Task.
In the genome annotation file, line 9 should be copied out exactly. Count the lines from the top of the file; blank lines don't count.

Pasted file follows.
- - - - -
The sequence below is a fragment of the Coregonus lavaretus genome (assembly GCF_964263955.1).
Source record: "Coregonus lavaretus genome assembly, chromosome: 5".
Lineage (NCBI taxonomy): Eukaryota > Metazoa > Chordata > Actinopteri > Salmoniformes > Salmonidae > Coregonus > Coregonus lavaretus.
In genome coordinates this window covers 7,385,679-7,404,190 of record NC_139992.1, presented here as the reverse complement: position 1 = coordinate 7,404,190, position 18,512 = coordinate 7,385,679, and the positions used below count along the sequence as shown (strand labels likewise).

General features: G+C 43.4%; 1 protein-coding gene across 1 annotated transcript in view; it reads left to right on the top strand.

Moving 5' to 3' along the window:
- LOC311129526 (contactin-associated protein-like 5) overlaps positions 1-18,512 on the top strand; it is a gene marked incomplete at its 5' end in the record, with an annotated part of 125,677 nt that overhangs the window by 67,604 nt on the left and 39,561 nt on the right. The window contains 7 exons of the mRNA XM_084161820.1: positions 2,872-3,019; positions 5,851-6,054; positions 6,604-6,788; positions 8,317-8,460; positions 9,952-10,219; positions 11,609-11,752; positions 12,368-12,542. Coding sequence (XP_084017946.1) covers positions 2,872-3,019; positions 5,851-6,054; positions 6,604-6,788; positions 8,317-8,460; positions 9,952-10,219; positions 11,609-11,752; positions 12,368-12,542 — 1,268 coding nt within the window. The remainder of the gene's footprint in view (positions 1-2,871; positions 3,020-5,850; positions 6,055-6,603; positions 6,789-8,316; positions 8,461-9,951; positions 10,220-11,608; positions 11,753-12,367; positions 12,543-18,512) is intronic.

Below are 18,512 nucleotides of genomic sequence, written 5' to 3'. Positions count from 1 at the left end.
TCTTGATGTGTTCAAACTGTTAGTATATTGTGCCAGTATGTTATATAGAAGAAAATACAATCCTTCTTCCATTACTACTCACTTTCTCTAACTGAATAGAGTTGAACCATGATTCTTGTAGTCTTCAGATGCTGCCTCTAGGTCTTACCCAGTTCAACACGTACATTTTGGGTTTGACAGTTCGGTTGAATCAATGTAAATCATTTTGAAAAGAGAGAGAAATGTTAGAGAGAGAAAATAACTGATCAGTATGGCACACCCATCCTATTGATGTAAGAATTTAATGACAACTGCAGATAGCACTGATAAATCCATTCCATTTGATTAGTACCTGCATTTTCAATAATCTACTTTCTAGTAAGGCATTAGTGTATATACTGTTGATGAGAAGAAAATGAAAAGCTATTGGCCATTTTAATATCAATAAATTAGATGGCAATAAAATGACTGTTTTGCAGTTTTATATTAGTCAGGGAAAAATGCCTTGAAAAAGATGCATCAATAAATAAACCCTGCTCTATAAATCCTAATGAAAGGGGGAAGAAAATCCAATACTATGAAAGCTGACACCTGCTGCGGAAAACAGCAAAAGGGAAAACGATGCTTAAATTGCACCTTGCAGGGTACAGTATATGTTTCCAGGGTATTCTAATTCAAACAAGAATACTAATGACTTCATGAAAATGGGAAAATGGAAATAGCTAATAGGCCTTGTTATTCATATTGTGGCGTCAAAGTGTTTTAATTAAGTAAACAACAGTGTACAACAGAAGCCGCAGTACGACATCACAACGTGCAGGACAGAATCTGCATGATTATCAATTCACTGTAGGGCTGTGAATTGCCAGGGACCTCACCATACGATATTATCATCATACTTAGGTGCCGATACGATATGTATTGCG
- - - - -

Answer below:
TCTTGATGTGTTCAAACTGTTAGTATATTGTGCCAGTATGTTATATAGAAGAAAATACAATCCTTCTTCCATTACTACTCACTTTCTCTAACTGAATAGAGTTGAACCATGATTCTTGTAGTCTTCAGATGCTGCCTCTAGGTCTTACCCAGTTCAACACGTACATTTTGGGTTTGACAGTTCGGTTGAATCAATGTAAATCATTTTGAAAAGAGAGAGAAATGTTAGAGAGAGAAAATAACTGATCAGTATGGCACACCCATCCTATTGATGTAAGAATTTAATGACAACTGCAGATAGCACTGATAAATCCATTCCATTTGATTAGTACCTGCATTTTCAATAATCTACTTTCTAGTAAGGCATTAGTGTATATACTGTTGATGAGAAGAAAATGAAAAGCTATTGGCCATTTTAATATCAATAAATTAGATGGCAATAAAATGACTGTTTTGCAGTTTTATATTAGTCAGGGAAAAATGCCTTGAAAAAGATGCATCAATAAATAAACCCTGCTCTATAAATCCTAATGAAAGGGGGAAGAAAATCCAATACTATGAAAGCTGACACCTGCTGCGGAAAACAGCAAAAGGGAAAACGATGCTTAAATTGCACCTTGCAGGGTACAGTATATGTTTCCAGGGTATTCTAATTCAAACAAGAATACTAATGACTTCATGAAAATGGGAAAATGGAAATAGCTAATAGGCCTTGTTATTCATATTGTGGCGTCAAAGTGTTTTAATTAAGTAAACAACAGTGTACAACAGAAGCCGCAGTACGACATCACAACGTGCAGGACAGAATCTGCATGATTATCAATTCACTGTAGGGCTGTGAATTGCCAGGGACCTCACCATACGATATTATCATCATACTTAGGTGCCGATACGATATGTATTGCG